Small biz tech-startup: Advanced Regenerative Therapies
INITIAL LIGHT BULB:
The genesis of Advanced Regenerative Therapies came when Colorado State University experts cross-pollinated their expertise in tissue regeneration and equine orthopedics. Dr. John Kisiday, who specializes in the former, came to CSU in 2005 and connected with Dr. Dave Frisbie, a specialist in the latter at CSU’s Equine Orthopaedic Research Center. Frisbie and Kisiday work at the center, a clinical and basic science group founded by Dr. Wayne McIlwraith, the director of orthopaedic research at CSU.
T.K. Pope, Dr. John Kisiday, Dr. Dave Frisbie and Cristin Keoghan
“We thought of ways we could take advantage of my knowledge of cell culture and their knowledge of orthopedic conditions in animals,” Kisiday says. The duo began finding subjects in the form of adult horses with arthritis and core lesions in their Achilles tendons. After extracting adult stem cells from these horses’ bone marrow and growing them in a lab, they would inject them into the area of orthopedic impairment. “It was and still is an experimental procedure,” Kisiday says.
However, early data is impressive: After two years of therapy, 10 of the first 15 subjects regained function in areas previously afflicted by arthritis and other conditions.
The success overwhelmed the capacity of Kisiday and Frisbie’s facilities at CSU, so they spun it off in fall 2007 with the help of Cristin Keohan, ART lab director and Kisiday’s wife. The company is owned by a number of shareholders, most of them equine veterinarians who are also customers.
IN A NUTSHELL:
For $1,500, ART provides vets a “user-friendly” means of extracting stem cells from the bone marrow of adult horses. The cells are put on ice and shipped overnight to ART’s Fort Collins lab, where they are grown for two to three weeks, frozen and returned to their parent horse for therapy.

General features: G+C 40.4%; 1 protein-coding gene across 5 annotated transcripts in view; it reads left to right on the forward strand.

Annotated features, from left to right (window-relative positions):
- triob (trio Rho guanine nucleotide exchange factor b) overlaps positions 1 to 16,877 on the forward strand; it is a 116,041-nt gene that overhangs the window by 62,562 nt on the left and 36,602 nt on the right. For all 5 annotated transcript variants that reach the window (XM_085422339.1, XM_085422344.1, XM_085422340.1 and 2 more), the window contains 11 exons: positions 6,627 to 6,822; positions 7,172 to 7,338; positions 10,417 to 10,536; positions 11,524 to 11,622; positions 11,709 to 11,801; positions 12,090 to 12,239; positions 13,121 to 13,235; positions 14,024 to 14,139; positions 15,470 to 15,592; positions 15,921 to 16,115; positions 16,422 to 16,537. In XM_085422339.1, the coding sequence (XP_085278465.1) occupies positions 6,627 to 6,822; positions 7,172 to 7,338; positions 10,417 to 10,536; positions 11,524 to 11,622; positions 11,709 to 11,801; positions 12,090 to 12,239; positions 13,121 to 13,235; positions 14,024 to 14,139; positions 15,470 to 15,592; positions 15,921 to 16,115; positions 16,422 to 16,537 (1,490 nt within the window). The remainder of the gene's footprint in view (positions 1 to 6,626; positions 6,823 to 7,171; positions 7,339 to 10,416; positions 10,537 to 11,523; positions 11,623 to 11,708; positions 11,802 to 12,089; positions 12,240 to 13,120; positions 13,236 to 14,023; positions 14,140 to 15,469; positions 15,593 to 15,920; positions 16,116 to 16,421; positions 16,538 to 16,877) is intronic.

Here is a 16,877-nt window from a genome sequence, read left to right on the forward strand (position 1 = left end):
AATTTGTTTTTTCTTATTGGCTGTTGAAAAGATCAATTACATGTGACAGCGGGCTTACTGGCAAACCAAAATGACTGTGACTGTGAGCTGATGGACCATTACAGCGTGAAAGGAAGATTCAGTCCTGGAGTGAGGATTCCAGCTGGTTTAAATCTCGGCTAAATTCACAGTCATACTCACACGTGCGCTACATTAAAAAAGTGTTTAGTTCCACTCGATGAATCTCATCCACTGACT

Most horses undergoing ART’s treatments with arthritis and other orthopedic conditions gained what is called a “return to function.”
“The clinical symptoms decreased to the point where the horse could go back to doing the activities it was doing prior to the onset of the condition,” Kisiday says. “Right now, we’re very pleased with the results.”
But Kisiday and Frisbie consider ART first and foremost a means of furthering their scientific research. “We want to make sure we can direct the research to an appropriate condition and do some good,” Kisiday says. “We’ve taken a relatively conservative approach to bringing on new customers.”
ART’s second initiative is developing therapies for dogs with similar orthopedic conditions next. Ultimately, ART’s findings could pave the way for treating humans with stem cells likewise sourced from their own bone marrow. “Horses have some of the same orthopedic issues that humans do. (Similar therapies) could translate to humans.”
Because ART’s therapies are based on injecting adult stem cells, not embryonic stem cells, they were never affected by the Bush administration ban on federal funding recently lifted by President Obama.
Dr. Chad Devitt of the VRCC Veterinary Hospital in Englewood has been treating about 10 arthritic dogs with stem-cell therapies. After a month, Devitt expresses “cautious optimism” about the therapy’s efficacy. “There are definitely improvements … but it’s a little early to tell.”
Devitt is impressed with ART as a company. “They’re extremely responsive,” he says.
ART targets horse veterinarians all over the country, who in turn offer the company’s therapies to their customers. Roughly 2 million people own 10 million horses in the United States.
To date, ART has been financed by a group of shareholders that includes the founders. Kisiday says the company is not pursuing any outside investment as of now. “We’re trying to grow slowly and systematically,” he says.